Stoke-on-Trent City Council has today (June 12) proudly announced a new initiative community scheme, the ‘Big Green Fund’.
The Big Green Fund has been created to help tackle fly-tipping, help promote sustainable and environmentally friendly neighbourhoods, and unite residents and communities.
Up to £90,000 is available for residents and community groups to apply for to help clear and rejuvenate local brownfield/abandoned plots of land, unadopted alleyways, an area in a local park or small grass areas.
The fund will cover two successful entries in the north of the city, two in the south of the city, and two in the central area of the city, with a maximum fund allocation of £15,000 per site.
Cllr Amjid Wazir, cabinet member for environment and enforcement said, “We want residents to feel proud of where they live and have something to nurture and grow with. This is a unique opportunity and we are providing the tools to give residents the chance to take ownership of where they live.
“We know fly-tipping is rife in high-density areas, and part of the problem is the unadopted spaces we have dotted across the city. Supporting residents to come together, help clean up the areas they live in, and promote sustainable and environmentally friendly solutions to the problem is one of the many initiatives we will be launching over the coming weeks and months. “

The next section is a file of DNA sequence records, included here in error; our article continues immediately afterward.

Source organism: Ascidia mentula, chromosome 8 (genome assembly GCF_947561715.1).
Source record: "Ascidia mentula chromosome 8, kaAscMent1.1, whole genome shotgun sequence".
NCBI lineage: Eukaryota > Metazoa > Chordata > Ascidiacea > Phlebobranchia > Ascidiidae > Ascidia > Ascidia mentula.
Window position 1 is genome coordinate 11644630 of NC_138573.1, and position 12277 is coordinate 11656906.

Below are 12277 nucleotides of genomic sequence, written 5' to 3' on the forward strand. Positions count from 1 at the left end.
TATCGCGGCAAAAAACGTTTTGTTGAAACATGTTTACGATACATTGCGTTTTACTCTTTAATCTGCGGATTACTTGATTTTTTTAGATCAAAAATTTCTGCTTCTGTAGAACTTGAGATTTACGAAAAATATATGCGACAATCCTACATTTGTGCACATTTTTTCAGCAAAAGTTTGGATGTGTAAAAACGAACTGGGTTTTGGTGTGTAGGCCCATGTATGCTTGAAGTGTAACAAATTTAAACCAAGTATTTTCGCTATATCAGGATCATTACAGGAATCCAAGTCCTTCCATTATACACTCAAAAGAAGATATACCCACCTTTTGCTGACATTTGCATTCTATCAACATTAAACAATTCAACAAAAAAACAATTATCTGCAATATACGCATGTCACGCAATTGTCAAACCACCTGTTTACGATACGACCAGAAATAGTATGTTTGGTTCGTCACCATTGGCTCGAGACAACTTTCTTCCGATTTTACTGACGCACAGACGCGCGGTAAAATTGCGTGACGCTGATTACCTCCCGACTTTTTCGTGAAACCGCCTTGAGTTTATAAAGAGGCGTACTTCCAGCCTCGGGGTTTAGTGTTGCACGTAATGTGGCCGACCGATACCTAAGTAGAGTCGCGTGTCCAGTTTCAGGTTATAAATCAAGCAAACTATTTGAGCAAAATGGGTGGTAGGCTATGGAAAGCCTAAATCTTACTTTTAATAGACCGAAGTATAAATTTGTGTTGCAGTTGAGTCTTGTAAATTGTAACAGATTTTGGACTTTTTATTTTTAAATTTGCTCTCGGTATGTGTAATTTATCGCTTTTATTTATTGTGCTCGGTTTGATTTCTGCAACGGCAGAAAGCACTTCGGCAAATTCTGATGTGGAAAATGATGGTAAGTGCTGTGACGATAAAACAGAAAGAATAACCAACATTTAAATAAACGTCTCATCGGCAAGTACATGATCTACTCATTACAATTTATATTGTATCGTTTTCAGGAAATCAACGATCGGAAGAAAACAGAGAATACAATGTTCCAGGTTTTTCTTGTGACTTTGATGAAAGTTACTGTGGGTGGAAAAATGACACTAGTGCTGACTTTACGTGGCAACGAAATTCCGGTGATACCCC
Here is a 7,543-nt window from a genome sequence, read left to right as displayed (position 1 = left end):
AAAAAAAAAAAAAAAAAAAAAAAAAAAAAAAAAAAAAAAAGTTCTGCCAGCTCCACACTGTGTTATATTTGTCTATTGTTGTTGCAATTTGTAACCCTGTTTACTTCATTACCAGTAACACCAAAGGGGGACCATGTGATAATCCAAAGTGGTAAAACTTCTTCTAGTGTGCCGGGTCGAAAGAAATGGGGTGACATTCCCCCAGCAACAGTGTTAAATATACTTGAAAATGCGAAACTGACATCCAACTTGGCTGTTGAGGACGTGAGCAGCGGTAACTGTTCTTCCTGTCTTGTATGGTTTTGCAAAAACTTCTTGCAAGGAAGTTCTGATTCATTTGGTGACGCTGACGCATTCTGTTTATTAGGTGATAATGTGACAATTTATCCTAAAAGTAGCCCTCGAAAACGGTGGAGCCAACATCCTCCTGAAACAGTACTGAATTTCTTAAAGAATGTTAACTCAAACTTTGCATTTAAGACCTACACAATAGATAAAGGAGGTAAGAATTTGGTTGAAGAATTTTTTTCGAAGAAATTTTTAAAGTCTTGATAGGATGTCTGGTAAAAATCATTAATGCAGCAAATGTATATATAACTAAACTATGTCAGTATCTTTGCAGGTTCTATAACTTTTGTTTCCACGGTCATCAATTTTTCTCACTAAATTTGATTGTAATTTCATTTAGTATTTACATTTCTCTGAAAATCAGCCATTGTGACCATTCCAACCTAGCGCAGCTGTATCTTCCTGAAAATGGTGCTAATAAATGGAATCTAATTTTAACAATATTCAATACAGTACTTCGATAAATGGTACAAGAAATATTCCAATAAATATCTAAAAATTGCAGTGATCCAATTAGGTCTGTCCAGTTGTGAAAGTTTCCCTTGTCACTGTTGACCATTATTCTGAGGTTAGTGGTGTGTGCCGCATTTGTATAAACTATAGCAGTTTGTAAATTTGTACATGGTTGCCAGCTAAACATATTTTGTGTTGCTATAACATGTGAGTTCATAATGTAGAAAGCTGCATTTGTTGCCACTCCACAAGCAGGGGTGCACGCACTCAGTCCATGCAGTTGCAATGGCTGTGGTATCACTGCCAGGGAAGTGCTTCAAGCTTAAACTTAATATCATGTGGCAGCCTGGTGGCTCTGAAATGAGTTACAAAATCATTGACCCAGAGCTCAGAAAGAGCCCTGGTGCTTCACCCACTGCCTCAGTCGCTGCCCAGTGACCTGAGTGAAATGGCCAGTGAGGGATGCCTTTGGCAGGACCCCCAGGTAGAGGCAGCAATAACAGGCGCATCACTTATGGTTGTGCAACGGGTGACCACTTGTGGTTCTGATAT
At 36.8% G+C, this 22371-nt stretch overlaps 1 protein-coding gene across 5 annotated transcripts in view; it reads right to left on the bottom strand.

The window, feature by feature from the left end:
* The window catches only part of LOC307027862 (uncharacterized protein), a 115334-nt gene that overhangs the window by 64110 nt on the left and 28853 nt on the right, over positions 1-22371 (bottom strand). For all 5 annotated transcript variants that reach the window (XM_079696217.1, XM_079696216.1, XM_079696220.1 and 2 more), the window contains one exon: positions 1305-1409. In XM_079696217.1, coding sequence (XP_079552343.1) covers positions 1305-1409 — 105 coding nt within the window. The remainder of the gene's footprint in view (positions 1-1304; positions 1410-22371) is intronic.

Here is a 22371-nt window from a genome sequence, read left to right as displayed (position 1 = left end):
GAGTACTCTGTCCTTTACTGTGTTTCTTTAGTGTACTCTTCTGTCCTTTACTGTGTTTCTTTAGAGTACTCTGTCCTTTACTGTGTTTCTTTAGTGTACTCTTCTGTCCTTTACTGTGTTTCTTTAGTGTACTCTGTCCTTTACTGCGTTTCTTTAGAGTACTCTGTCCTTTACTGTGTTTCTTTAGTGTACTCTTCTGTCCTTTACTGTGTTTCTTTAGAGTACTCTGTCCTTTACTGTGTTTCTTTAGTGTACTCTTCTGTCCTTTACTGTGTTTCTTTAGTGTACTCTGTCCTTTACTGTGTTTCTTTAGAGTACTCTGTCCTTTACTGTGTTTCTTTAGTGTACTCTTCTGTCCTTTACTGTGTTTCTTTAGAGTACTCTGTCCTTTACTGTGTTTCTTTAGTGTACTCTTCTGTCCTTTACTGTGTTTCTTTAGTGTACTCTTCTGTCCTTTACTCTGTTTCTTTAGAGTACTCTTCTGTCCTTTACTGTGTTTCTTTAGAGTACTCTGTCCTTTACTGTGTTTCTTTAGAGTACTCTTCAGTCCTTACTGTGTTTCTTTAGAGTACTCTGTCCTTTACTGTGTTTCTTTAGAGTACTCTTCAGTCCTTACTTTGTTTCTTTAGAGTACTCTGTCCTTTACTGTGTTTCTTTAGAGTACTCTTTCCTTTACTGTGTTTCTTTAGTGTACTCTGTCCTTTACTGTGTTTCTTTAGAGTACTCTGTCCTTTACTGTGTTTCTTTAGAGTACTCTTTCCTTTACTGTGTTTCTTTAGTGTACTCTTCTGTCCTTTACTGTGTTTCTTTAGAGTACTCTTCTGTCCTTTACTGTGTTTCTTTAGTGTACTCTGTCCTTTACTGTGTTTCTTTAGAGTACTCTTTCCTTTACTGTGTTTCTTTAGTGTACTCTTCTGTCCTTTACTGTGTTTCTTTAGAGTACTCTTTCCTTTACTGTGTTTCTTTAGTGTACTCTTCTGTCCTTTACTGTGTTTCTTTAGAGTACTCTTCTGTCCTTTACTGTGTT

“If you are part of a resident association or community group, or you and your neighbours want to work together and have unadopted land in your area, we welcome entries/applications from you.”
To find out more about the eligibility criteria and application process visit – www.stoke.gov.uk/biggreenfund
The entry form will also detail what options are available when thinking about what to do with unadopted spaces, from a community garden in an unadopted alleyway to a flower meadow.
The closing date for entries is Sunday 23 July at midnight.
Cllr Jane Ashworth, Stoke-on-Trent City Council leader said, “As a new administration to lead the city, we are open and honest about the severe financial challenge that we have inherited. Put simply, this challenge means we are scrutinising in minute detail every penny that the council spends and working as efficiently as possible to make changes that are needed.”
“This initiative is a new and prime example of how a small investment can have the potential to reap big rewards for communities. By supporting residents to help them improve their local area, it will also reduce clean-up costs, fly-tipping and waste, and provide clean, green spaces for health and wellbeing.”